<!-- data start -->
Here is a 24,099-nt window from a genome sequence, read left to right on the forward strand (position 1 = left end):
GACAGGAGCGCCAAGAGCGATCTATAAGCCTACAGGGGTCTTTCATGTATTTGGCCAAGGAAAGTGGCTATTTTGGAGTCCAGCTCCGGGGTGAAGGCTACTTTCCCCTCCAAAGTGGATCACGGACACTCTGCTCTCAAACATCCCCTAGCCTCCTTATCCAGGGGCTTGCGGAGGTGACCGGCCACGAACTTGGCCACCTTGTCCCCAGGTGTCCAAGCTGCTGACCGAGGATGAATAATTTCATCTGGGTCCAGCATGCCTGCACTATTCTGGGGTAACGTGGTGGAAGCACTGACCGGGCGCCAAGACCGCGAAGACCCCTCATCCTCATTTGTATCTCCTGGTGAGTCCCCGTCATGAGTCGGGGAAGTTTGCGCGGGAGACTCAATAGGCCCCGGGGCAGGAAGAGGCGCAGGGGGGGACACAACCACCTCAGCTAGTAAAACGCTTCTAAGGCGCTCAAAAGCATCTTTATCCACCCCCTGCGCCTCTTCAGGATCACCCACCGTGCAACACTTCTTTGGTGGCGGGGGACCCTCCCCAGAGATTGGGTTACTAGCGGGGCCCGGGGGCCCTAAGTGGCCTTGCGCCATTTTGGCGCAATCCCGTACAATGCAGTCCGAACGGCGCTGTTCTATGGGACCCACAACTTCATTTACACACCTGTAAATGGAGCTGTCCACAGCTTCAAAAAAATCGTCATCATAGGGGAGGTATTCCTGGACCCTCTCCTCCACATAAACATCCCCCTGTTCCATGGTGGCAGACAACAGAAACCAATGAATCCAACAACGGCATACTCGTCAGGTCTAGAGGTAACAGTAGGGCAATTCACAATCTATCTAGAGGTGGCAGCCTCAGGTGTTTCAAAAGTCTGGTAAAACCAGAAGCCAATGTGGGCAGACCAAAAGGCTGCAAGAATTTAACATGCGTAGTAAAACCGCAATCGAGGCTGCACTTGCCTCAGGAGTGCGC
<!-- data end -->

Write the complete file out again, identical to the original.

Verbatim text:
Here is a 24,099-nt window from a genome sequence, read left to right on the forward strand (position 1 = left end):
GACAGGAGCGCCAAGAGCGATCTATAAGCCTACAGGGGTCTTTCATGTATTTGGCCAAGGAAAGTGGCTATTTTGGAGTCCAGCTCCGGGGTGAAGGCTACTTTCCCCTCCAAAGTGGATCACGGACACTCTGCTCTCAAACATCCCCTAGCCTCCTTATCCAGGGGCTTGCGGAGGTGACCGGCCACGAACTTGGCCACCTTGTCCCCAGGTGTCCAAGCTGCTGACCGAGGATGAATAATTTCATCTGGGTCCAGCATGCCTGCACTATTCTGGGGTAACGTGGTGGAAGCACTGACCGGGCGCCAAGACCGCGAAGACCCCTCATCCTCATTTGTATCTCCTGGTGAGTCCCCGTCATGAGTCGGGGAAGTTTGCGCGGGAGACTCAATAGGCCCCGGGGCAGGAAGAGGCGCAGGGGGGGACACAACCACCTCAGCTAGTAAAACGCTTCTAAGGCGCTCAAAAGCATCTTTATCCACCCCCTGCGCCTCTTCAGGATCACCCACCGTGCAACACTTCTTTGGTGGCGGGGGACCCTCCCCAGAGATTGGGTTACTAGCGGGGCCCGGGGGCCCTAAGTGGCCTTGCGCCATTTTGGCGCAATCCCGTACAATGCAGTCCGAACGGCGCTGTTCTATGGGACCCACAACTTCATTTACACACCTGTAAATGGAGCTGTCCACAGCTTCAAAAAAATCGTCATCATAGGGGAGGTATTCCTGGACCCTCTCCTCCACATAAACATCCCCCTGTTCCATGGTGGCAGACAACAGAAACCAATGAATCCAACAACGGCATACTCGTCAGGTCTAGAGGTAACAGTAGGGCAATTCACAATCTATCTAGAGGTGGCAGCCTCAGGTGTTTCAAAAGTCTGGTAAAACCAGAAGCCAATGTGGGCAGACCAAAAGGCTGCAAGAATTTAACATGCGTAGTAAAACCGCAATCGAGGCTGCACTTGCCTCAGGAGTGCGC